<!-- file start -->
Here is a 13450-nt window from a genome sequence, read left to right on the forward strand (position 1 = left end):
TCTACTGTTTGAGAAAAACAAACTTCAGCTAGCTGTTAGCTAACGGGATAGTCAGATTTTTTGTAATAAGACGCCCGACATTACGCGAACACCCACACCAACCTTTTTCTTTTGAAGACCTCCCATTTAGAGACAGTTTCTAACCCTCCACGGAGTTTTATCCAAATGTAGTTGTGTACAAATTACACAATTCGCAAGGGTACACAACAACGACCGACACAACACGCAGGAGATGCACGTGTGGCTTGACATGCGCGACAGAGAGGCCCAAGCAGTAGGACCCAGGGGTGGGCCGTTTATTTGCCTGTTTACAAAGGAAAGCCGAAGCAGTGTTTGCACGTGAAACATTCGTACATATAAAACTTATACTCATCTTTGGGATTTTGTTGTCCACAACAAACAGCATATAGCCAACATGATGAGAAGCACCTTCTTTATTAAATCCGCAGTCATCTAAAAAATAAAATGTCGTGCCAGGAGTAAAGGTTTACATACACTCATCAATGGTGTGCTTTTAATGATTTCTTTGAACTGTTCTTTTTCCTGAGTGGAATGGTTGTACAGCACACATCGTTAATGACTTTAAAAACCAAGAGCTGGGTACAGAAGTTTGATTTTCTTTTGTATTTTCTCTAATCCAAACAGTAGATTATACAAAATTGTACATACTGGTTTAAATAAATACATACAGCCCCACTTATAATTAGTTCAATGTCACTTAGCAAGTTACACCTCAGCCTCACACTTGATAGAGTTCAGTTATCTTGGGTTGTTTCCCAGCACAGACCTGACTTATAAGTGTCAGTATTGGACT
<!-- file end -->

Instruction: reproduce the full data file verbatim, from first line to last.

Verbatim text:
Here is a 13450-nt window from a genome sequence, read left to right on the forward strand (position 1 = left end):
TCTACTGTTTGAGAAAAACAAACTTCAGCTAGCTGTTAGCTAACGGGATAGTCAGATTTTTTGTAATAAGACGCCCGACATTACGCGAACACCCACACCAACCTTTTTCTTTTGAAGACCTCCCATTTAGAGACAGTTTCTAACCCTCCACGGAGTTTTATCCAAATGTAGTTGTGTACAAATTACACAATTCGCAAGGGTACACAACAACGACCGACACAACACGCAGGAGATGCACGTGTGGCTTGACATGCGCGACAGAGAGGCCCAAGCAGTAGGACCCAGGGGTGGGCCGTTTATTTGCCTGTTTACAAAGGAAAGCCGAAGCAGTGTTTGCACGTGAAACATTCGTACATATAAAACTTATACTCATCTTTGGGATTTTGTTGTCCACAACAAACAGCATATAGCCAACATGATGAGAAGCACCTTCTTTATTAAATCCGCAGTCATCTAAAAAATAAAATGTCGTGCCAGGAGTAAAGGTTTACATACACTCATCAATGGTGTGCTTTTAATGATTTCTTTGAACTGTTCTTTTTCCTGAGTGGAATGGTTGTACAGCACACATCGTTAATGACTTTAAAAACCAAGAGCTGGGTACAGAAGTTTGATTTTCTTTTGTATTTTCTCTAATCCAAACAGTAGATTATACAAAATTGTACATACTGGTTTAAATAAATACATACAGCCCCACTTATAATTAGTTCAATGTCACTTAGCAAGTTACACCTCAGCCTCACACTTGATAGAGTTCAGTTATCTTGGGTTGTTTCCCAGCACAGACCTGACTTATAAGTGTCAGTATTGGACT